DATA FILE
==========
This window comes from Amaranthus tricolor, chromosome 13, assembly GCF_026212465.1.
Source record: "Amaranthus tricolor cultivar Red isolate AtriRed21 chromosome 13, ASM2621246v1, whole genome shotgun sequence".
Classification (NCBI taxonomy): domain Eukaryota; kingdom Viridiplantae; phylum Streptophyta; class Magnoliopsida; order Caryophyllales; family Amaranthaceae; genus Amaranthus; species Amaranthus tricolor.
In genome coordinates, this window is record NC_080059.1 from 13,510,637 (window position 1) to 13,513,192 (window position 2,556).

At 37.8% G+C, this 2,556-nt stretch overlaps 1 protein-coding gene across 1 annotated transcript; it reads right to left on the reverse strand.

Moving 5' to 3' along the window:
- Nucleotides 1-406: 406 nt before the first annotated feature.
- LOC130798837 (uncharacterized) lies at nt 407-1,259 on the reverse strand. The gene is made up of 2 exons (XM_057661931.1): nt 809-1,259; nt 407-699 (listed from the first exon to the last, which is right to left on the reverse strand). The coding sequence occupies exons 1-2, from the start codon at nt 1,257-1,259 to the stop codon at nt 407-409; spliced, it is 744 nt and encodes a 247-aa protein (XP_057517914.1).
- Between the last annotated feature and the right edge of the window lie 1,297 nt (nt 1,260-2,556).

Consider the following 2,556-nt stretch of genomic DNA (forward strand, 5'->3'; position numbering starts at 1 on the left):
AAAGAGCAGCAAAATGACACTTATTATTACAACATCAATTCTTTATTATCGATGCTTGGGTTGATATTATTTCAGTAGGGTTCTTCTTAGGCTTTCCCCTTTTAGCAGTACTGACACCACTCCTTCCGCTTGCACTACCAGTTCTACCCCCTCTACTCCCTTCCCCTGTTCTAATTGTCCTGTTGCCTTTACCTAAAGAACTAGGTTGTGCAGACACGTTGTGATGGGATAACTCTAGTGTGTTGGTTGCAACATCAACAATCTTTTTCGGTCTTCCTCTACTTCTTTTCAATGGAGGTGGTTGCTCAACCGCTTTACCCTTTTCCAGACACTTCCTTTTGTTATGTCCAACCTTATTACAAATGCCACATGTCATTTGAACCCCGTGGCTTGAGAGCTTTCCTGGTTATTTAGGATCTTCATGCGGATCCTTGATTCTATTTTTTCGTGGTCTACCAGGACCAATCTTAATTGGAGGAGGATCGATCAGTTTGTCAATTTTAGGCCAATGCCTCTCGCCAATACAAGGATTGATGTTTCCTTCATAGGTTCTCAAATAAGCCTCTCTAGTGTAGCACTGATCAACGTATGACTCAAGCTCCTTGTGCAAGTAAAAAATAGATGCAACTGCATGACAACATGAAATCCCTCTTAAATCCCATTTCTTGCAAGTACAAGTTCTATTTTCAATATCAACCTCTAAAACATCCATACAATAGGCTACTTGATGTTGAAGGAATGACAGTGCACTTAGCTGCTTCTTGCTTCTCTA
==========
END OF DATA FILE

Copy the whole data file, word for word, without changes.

This window comes from Amaranthus tricolor, chromosome 13, assembly GCF_026212465.1.
Source record: "Amaranthus tricolor cultivar Red isolate AtriRed21 chromosome 13, ASM2621246v1, whole genome shotgun sequence".
Classification (NCBI taxonomy): domain Eukaryota; kingdom Viridiplantae; phylum Streptophyta; class Magnoliopsida; order Caryophyllales; family Amaranthaceae; genus Amaranthus; species Amaranthus tricolor.
In genome coordinates, this window is record NC_080059.1 from 13,510,637 (window position 1) to 13,513,192 (window position 2,556).

At 37.8% G+C, this 2,556-nt stretch overlaps 1 protein-coding gene across 1 annotated transcript; it reads right to left on the reverse strand.

Moving 5' to 3' along the window:
- Nucleotides 1-406: 406 nt before the first annotated feature.
- LOC130798837 (uncharacterized) lies at nt 407-1,259 on the reverse strand. The gene is made up of 2 exons (XM_057661931.1): nt 809-1,259; nt 407-699 (listed from the first exon to the last, which is right to left on the reverse strand). The coding sequence occupies exons 1-2, from the start codon at nt 1,257-1,259 to the stop codon at nt 407-409; spliced, it is 744 nt and encodes a 247-aa protein (XP_057517914.1).
- Between the last annotated feature and the right edge of the window lie 1,297 nt (nt 1,260-2,556).

Consider the following 2,556-nt stretch of genomic DNA (forward strand, 5'->3'; position numbering starts at 1 on the left):
AAAGAGCAGCAAAATGACACTTATTATTACAACATCAATTCTTTATTATCGATGCTTGGGTTGATATTATTTCAGTAGGGTTCTTCTTAGGCTTTCCCCTTTTAGCAGTACTGACACCACTCCTTCCGCTTGCACTACCAGTTCTACCCCCTCTACTCCCTTCCCCTGTTCTAATTGTCCTGTTGCCTTTACCTAAAGAACTAGGTTGTGCAGACACGTTGTGATGGGATAACTCTAGTGTGTTGGTTGCAACATCAACAATCTTTTTCGGTCTTCCTCTACTTCTTTTCAATGGAGGTGGTTGCTCAACCGCTTTACCCTTTTCCAGACACTTCCTTTTGTTATGTCCAACCTTATTACAAATGCCACATGTCATTTGAACCCCGTGGCTTGAGAGCTTTCCTGGTTATTTAGGATCTTCATGCGGATCCTTGATTCTATTTTTTCGTGGTCTACCAGGACCAATCTTAATTGGAGGAGGATCGATCAGTTTGTCAATTTTAGGCCAATGCCTCTCGCCAATACAAGGATTGATGTTTCCTTCATAGGTTCTCAAATAAGCCTCTCTAGTGTAGCACTGATCAACGTATGACTCAAGCTCCTTGTGCAAGTAAAAAATAGATGCAACTGCATGACAACATGAAATCCCTCTTAAATCCCATTTCTTGCAAGTACAAGTTCTATTTTCAATATCAACCTCTAAAACATCCATACAATAGGCTACTTGATGTTGAAGGAATGACAGTGCACTTAGCTGCTTCTTGCTTCTCTA